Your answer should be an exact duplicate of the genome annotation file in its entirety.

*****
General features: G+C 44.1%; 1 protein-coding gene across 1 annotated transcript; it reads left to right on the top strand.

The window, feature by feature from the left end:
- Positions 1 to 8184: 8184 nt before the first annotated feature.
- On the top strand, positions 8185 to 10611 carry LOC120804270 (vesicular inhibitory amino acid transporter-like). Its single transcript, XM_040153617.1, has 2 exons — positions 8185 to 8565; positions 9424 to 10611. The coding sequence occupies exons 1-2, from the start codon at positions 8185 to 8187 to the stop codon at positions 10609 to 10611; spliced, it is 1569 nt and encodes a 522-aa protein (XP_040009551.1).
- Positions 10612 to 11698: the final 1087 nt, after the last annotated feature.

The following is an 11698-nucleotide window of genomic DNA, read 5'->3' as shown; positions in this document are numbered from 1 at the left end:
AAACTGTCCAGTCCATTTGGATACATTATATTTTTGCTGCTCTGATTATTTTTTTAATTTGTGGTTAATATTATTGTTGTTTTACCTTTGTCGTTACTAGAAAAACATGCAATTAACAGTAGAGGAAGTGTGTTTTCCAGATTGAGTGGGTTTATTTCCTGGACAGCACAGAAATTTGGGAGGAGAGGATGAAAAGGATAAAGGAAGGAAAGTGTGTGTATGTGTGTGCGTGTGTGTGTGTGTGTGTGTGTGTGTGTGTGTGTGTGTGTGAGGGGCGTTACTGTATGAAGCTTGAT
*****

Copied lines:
General features: G+C 44.1%; 1 protein-coding gene across 1 annotated transcript; it reads left to right on the top strand.

The window, feature by feature from the left end:
- Positions 1 to 8184: 8184 nt before the first annotated feature.
- On the top strand, positions 8185 to 10611 carry LOC120804270 (vesicular inhibitory amino acid transporter-like). Its single transcript, XM_040153617.1, has 2 exons — positions 8185 to 8565; positions 9424 to 10611. The coding sequence occupies exons 1-2, from the start codon at positions 8185 to 8187 to the stop codon at positions 10609 to 10611; spliced, it is 1569 nt and encodes a 522-aa protein (XP_040009551.1).
- Positions 10612 to 11698: the final 1087 nt, after the last annotated feature.

The following is an 11698-nucleotide window of genomic DNA, read 5'->3' as shown; positions in this document are numbered from 1 at the left end:
AAACTGTCCAGTCCATTTGGATACATTATATTTTTGCTGCTCTGATTATTTTTTTAATTTGTGGTTAATATTATTGTTGTTTTACCTTTGTCGTTACTAGAAAAACATGCAATTAACAGTAGAGGAAGTGTGTTTTCCAGATTGAGTGGGTTTATTTCCTGGACAGCACAGAAATTTGGGAGGAGAGGATGAAAAGGATAAAGGAAGGAAAGTGTGTGTATGTGTGTGCGTGTGTGTGTGTGTGTGTGTGTGTGTGTGTGTGTGTGTGTGAGGGGCGTTACTGTATGAAGCTTGAT